Tag: STSPage 1 of 3

Alchemy, Metallurgy, and Modern Chemistry in Post-Medieval Europe: An Intersection of Archaeological Science and the History of Science

Yi-Ting Hsu , November 2nd, 2021


Oil on Canvas of a experimental demonstration, public domain What is the first image conjured up in your mind by the word “alchemy”? Influenced by popular culture, it…


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Situating our knowledge practices: a review of AusSTS2021 by Jaya Keaney

Jaya Keaney , September 20th, 2021


In June 2021, more than 180 early-career Science and Technology Studies (STS) scholars and participants congregated at this year’s Australasian STS Graduate Network Conference (henceforth AusSTS2021)…


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A Very Lengthy Swedish Introduction: Hype, Storytelling, and the Question of Entrepreneurial Allies

Angela Kristin VandenBroek , August 3rd, 2021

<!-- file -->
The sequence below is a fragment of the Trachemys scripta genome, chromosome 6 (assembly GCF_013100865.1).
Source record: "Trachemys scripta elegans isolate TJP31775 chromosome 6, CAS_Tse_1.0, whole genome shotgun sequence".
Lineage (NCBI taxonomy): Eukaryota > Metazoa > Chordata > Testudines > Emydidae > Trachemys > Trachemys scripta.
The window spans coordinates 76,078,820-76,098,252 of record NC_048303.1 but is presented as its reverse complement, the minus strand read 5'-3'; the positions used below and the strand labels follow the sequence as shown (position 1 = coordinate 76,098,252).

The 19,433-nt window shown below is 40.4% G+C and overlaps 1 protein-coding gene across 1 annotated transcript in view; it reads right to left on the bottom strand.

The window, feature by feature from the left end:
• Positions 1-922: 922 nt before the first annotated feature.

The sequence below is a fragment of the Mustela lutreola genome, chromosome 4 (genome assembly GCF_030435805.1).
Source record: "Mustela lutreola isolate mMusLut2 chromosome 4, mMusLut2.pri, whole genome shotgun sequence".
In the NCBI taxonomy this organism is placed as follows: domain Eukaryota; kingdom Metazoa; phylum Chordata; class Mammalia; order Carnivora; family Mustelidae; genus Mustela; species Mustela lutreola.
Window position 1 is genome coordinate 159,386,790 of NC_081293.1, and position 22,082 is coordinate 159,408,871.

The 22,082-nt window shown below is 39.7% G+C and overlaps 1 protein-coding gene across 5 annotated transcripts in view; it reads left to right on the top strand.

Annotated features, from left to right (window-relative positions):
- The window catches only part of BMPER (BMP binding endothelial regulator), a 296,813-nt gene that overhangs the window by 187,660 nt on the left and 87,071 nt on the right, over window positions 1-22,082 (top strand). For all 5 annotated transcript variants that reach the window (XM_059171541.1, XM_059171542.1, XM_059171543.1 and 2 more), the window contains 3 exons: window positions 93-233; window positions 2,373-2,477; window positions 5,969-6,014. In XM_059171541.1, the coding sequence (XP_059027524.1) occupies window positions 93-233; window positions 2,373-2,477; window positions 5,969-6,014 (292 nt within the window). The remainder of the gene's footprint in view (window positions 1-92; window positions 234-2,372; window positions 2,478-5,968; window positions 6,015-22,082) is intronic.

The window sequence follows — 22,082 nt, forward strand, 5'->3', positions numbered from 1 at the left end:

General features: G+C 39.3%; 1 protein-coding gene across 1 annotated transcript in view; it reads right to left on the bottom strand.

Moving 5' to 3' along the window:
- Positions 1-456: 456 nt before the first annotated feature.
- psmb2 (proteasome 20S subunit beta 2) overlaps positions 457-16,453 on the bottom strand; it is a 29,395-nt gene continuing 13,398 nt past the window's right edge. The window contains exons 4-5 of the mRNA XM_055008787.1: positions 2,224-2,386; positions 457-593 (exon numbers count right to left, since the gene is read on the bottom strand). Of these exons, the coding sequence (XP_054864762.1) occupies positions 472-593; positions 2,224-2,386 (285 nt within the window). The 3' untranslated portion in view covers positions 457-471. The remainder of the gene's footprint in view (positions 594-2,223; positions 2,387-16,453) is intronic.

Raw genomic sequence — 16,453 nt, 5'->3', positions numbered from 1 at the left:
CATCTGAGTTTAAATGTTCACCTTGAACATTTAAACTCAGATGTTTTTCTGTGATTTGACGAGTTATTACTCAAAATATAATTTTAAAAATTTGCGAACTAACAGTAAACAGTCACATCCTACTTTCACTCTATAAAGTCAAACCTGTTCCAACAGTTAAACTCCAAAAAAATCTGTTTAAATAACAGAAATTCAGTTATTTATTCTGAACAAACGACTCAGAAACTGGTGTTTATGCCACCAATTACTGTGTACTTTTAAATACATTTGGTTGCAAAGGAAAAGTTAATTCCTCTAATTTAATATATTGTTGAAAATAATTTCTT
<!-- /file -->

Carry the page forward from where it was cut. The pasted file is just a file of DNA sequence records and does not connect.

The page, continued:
The Pitch At a Stockholm-based entrepreneur meetup, two entrepreneurs stood on stage ready to pitch their startup to a panel of venture capital investors (VCs).[1]  The man clicked…


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Spotlight! “Global STS: Transnational Network Building – Asia, Oceania, and Beyond” hosted by the STS Futures Initiative

Tim Quinn , June 24th, 2021


This week as part of our “ReAssembling Asias through Science” series, we would like to highlight an event held by the STS Futures Initiative last month. This panel…


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(Re)Assembling Asias through Science

Tim Quinn , March 9th, 2021


Call for contributions! Over the past two decades, a proliferation of critiques have emerged from a body of critical inter-asian scholarship to challenge, revise, and situate the conventional…


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Indian Food Delivery Networks During the COVID-19 Pandemic

Nirupama Jayaraman , February 5th, 2021


Over the past decade, the concept of the gig economy has gained momentum in academic discourse. Often linked to temporary employment created by multinational technological corporations through digital…